Immigration regulations provide that Medical Examinations (which are required by all Immigrants filing for Residency) are valid for one year from the date of the exam. However, due to the increase in the long backlog of certain pending family and employment sponsored Residency cases waiting for an Immigrant Visa to be available, such cases may remain pending for several years or more past the medical examination’s expiration date. 

As a result, in previous years, rather than require Immigrants to retake the medical exam every year, the USCIS simply issued an announcement that the validity of all such expired medical exam results would be automatically extended for another year.
Conditional Residency For Spouses of U.S. Citizens
The foreign spouse of a U.S. Citizen who has been married for less than two years at the time of obtaining residency, only receives a two-year Conditional Resident status.

Unlike regular U.S. Residents who obtain a Green Card through family members, employment or other means, husbands and wives of U.S. Citizens who got married less than two years prior to U.S. Residency approval, only receive a two-year Green Card, rather than the full 10 year Permanent Residency. In order to qualify for removal, the foreign and U.S. Citizen spouses must file a request for removal of the conditional status within the 90 day period prior to the conditional Green Card expiration. 
With the recent Republican government shutdown due largely to the desire of Conservatives to eliminate the Affordable Care Act (also known as “ObamaCare”), immigrants might be wondering who qualifies for affordable healthcare under the new legislation. For full eligibility requirements to see if you qualify for “Obamacare” and to apply for coverage, you can visit the Affordable Care Act website at: www.healthcare.gov 

Here’s a list of eligible immigration statuses for health coverage through the “Affordable Care Act” Marketplace below. You may qualify for Obamacare if you are a Native Born or Naturalized U.S. Citizen or:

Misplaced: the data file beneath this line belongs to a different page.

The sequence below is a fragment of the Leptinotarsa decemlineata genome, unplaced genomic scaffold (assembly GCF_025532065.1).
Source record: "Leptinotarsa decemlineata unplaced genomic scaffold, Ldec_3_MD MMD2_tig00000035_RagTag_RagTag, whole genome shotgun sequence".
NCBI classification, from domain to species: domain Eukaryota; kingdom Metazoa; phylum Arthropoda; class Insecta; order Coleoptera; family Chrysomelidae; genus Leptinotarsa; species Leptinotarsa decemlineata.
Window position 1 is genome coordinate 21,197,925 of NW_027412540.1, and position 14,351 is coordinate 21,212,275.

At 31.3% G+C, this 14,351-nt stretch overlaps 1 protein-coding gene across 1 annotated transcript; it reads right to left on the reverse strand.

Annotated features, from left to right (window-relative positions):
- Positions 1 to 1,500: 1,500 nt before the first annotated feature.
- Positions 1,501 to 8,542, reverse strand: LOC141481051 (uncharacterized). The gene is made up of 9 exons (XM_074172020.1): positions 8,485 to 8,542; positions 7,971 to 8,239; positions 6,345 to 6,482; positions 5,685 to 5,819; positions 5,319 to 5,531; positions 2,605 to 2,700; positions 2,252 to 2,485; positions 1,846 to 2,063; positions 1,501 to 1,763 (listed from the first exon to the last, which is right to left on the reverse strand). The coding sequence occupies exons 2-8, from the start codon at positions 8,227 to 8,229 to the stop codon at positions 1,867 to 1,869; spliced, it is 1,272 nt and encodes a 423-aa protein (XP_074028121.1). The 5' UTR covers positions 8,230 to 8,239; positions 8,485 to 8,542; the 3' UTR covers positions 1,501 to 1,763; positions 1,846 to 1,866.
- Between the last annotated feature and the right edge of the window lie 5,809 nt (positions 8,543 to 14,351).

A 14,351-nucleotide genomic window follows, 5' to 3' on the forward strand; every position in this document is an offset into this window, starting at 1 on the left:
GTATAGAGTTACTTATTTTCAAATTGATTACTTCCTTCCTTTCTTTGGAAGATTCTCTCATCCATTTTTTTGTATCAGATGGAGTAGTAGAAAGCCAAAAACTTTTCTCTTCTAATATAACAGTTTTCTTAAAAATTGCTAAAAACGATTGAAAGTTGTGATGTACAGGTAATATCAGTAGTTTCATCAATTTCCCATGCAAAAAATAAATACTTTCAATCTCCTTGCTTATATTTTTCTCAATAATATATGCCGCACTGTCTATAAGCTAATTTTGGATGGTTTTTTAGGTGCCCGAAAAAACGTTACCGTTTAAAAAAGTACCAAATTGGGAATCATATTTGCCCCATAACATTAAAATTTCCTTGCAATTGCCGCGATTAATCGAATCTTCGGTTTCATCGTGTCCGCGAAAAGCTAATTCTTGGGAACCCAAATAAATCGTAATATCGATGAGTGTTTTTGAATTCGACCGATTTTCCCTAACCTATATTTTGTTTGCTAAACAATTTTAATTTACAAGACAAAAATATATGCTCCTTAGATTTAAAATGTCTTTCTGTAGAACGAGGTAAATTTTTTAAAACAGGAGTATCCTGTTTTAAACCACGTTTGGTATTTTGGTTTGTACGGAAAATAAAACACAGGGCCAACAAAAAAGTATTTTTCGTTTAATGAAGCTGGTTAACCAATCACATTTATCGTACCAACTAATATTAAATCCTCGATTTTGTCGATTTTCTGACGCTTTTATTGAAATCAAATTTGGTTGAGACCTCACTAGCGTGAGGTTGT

Update on In-State College Tuition For Florida Dreamers
You can find out more about obtaining Residency in the U.S. and issues relating to Adjustment of Status for those in the U.S. with expired I-94 Cards by calling our office at: 954-382-5378.
Lawful permanent resident (LPR/Green Card holder)
Asylee
Refugee
Cuban/Haitian entrant
Paroled into the U.S.
Conditional entrant granted before 1980
Battered spouse, child, or parent
Victim of trafficking and his or her spouse, child, sibling, or parent
Granted Withholding of Deportation or Withholding of Removal, under the immigration laws or under the Convention against Torture (CAT)
Individual with non-immigrant status (including worker visas, student visas, and citizens of Micronesia, the Marshall Islands, and Palau)
Temporary Protected Status (TPS)
Deferred Enforced Departure (DED)
Deferred Action Status (Deferred Action for Childhood Arrivals (DACA) isn’t an eligible immigration status for applying for health coverage.)
Applicant for:
Special Immigrant Juvenile Status
Adjustment to LPR Status with an approved visa petition
Victim of trafficking visa
Asylum who has either been granted employment authorization, OR is under 14 and has had an application for asylum pending for at least 180 days.)
Withholding of Deportation or Withholding of Removal, under the immigration laws or under the Convention against Torture (CAT) who has either been granted employment authorization, OR is under 14 and has had an application for withholding of deportation or withholding removal under the immigration laws or under the CAT pending for at least 180 days.)